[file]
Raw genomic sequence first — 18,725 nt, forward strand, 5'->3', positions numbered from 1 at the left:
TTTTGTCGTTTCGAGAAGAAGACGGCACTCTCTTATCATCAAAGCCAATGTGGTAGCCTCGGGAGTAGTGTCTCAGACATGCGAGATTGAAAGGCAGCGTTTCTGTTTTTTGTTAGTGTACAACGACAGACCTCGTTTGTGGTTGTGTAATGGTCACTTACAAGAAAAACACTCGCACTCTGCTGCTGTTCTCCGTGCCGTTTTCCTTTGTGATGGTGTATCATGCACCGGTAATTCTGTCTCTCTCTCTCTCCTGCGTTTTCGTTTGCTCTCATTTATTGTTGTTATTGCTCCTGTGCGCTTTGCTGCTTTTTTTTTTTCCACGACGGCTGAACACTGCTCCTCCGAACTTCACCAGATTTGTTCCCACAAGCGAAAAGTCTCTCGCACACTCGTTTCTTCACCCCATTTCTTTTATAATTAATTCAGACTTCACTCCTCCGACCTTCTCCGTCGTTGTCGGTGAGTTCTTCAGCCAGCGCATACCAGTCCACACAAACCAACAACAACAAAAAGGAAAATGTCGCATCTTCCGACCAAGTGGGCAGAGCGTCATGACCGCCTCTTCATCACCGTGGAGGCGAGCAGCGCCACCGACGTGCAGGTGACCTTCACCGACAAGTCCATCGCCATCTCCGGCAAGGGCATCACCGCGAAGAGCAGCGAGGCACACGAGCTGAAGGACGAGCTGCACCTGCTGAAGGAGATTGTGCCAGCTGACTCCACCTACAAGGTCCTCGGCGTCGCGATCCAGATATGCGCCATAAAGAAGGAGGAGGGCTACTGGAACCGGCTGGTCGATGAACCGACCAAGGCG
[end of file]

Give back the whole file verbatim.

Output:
Raw genomic sequence first — 18,725 nt, forward strand, 5'->3', positions numbered from 1 at the left:
TTTTGTCGTTTCGAGAAGAAGACGGCACTCTCTTATCATCAAAGCCAATGTGGTAGCCTCGGGAGTAGTGTCTCAGACATGCGAGATTGAAAGGCAGCGTTTCTGTTTTTTGTTAGTGTACAACGACAGACCTCGTTTGTGGTTGTGTAATGGTCACTTACAAGAAAAACACTCGCACTCTGCTGCTGTTCTCCGTGCCGTTTTCCTTTGTGATGGTGTATCATGCACCGGTAATTCTGTCTCTCTCTCTCTCCTGCGTTTTCGTTTGCTCTCATTTATTGTTGTTATTGCTCCTGTGCGCTTTGCTGCTTTTTTTTTTTCCACGACGGCTGAACACTGCTCCTCCGAACTTCACCAGATTTGTTCCCACAAGCGAAAAGTCTCTCGCACACTCGTTTCTTCACCCCATTTCTTTTATAATTAATTCAGACTTCACTCCTCCGACCTTCTCCGTCGTTGTCGGTGAGTTCTTCAGCCAGCGCATACCAGTCCACACAAACCAACAACAACAAAAAGGAAAATGTCGCATCTTCCGACCAAGTGGGCAGAGCGTCATGACCGCCTCTTCATCACCGTGGAGGCGAGCAGCGCCACCGACGTGCAGGTGACCTTCACCGACAAGTCCATCGCCATCTCCGGCAAGGGCATCACCGCGAAGAGCAGCGAGGCACACGAGCTGAAGGACGAGCTGCACCTGCTGAAGGAGATTGTGCCAGCTGACTCCACCTACAAGGTCCTCGGCGTCGCGATCCAGATATGCGCCATAAAGAAGGAGGAGGGCTACTGGAACCGGCTGGTCGATGAACCGACCAAGGCG